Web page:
The Nativity of the Mother of God

Once upon a time (about 2000 years ago), in a land not so far away (Israel), there lived an old man and woman by the name of Joachim and Anna. They had lived their whole life in faith and the fear of God, observing his commandments faithfully. It is said that, being wealthy, they gave 1/3 of their income to God and 1/3 to the poor.

The holy couple had hoped for a child all their life, but were childless, and Anna had passed the age for bearing children. In ancient Israel, children were considered God’s greatest blessing to a couple, and childlessness was considered a great curse. Because of this Joachim was reproached by others, and even turned away by the priest when he traveled to Jerusalem to make his offering to God. But on one such occasion, an angel of God appeared to Joachim and promised him a child. At the same time, another angel appeared to Anna, bringing the same news. This child, they were told, was to be great in the sight of God.

And so it was. Anna soon bore a child, whom she named Mary. In a very real sense, this event marked the beginning of our salvation, for Mary was to be  the Mother of our Savior. Through the grace bestowed on her by God, through her parents’ decision to dedicate her to the Lord, and through her own choice – hour by hour and day by day – to seek only Him, she became a fitting vessel for the Incarnation of God and the salvation of mankind.

On Monday, September 21st, the Church celebrates the Nativity (Birth) of the Most Holy Theotokos. At the Vigil service at 6pm on Sunday, we will sing and read the praises offered to her by the Church’s great hymnographers, joining in the heavenly celebration of our own salvation, and then we will celebrate of the Divine Liturgy at 9am on Monday. This is one of the 12 great feasts of the Church, and we should all make an effort to attend as many of the services as possible, and to spend the day — to the extent possible — in prayer and reflection on the life of the Holy Virgin.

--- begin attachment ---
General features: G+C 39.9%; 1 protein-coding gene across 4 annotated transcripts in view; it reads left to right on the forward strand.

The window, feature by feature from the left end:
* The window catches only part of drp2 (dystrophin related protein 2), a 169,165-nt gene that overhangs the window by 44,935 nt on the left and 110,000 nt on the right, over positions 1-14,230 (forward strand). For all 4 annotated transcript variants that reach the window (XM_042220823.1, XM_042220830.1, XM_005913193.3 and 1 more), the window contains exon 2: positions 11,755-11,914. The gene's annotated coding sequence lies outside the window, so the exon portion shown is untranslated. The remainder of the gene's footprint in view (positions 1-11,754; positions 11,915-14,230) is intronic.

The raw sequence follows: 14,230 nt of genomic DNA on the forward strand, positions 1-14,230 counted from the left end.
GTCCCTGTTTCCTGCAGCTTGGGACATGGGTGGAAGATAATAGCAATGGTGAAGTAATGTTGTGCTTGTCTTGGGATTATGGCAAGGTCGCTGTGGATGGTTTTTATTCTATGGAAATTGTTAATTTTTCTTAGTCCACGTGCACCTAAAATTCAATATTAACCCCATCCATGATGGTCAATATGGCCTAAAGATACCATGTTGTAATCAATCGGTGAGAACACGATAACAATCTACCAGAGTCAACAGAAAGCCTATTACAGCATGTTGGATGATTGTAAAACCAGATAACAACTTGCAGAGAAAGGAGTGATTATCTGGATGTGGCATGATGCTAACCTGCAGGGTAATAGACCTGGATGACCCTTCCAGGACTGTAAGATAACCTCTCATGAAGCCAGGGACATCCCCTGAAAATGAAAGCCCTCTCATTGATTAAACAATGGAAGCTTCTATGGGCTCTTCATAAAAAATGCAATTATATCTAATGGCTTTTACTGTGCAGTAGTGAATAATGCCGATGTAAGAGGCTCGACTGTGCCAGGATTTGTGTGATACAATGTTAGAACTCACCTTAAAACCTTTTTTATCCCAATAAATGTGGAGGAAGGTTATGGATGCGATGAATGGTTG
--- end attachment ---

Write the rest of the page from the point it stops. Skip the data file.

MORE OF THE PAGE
The Church’s great hymnographers write that no words are sufficient to sing the praises of Mary, the Theotokos and Mother of God. But in the spirit of love and thanksgiving, and for our edification, many of them tried anyway, and some of their words can be found here:

The following account of the birth of the Theotokos is taken from the Prologue from Ochrid


The Holy Virgin Mary was born of aged parents, Joachim and Anna. Her father was of the lineage of David, and her mother of the lineage of Aaron. Thus, she was of royal birth by her father, and of priestly birth by her mother. In this, she foreshadowed Him Who would be born of her as King and High Priest. Her parents were quite old and had no children. Because of this they were ashamed before men and humble before God. In their humility they prayed to God with tears, to bring them joy in their old age by giving them a child, as He had once given joy to the aged Abraham and his wife Sarah by giving them Isaac. The Almighty and All-seeing God rewarded them with a joy that surpassed all their expectations and all their most beautiful dreams. For He gave them not just a daughter, but the Mother of God. He illumined them not only with temporal joy, but with eternal joy as well. God gave them just one daughter, and she would later give them just one grandson-but what a daughter and what a Grandson! Mary, Full of grace, Blessed among women, the Temple of the Holy Spirit, the Altar of the Living God, the Table of the Heavenly Bread, the Ark of God’s Holiness, the Tree of the Sweetest Fruit, the Glory of the race of man, the Praise of womanhood, the Fount of virginity and purity-this was the daughter given by God to Joachim and Anna. She was born in Nazareth, and at the age of three, was taken to the Temple in Jerusalem. In her young womanhood she returned again to Nazareth, and shortly thereafter heard the Annunciation of the Holy Archangel Gabriel concerning the birth of the Son of God, the Savior of the world, from her most-pure virgin body.

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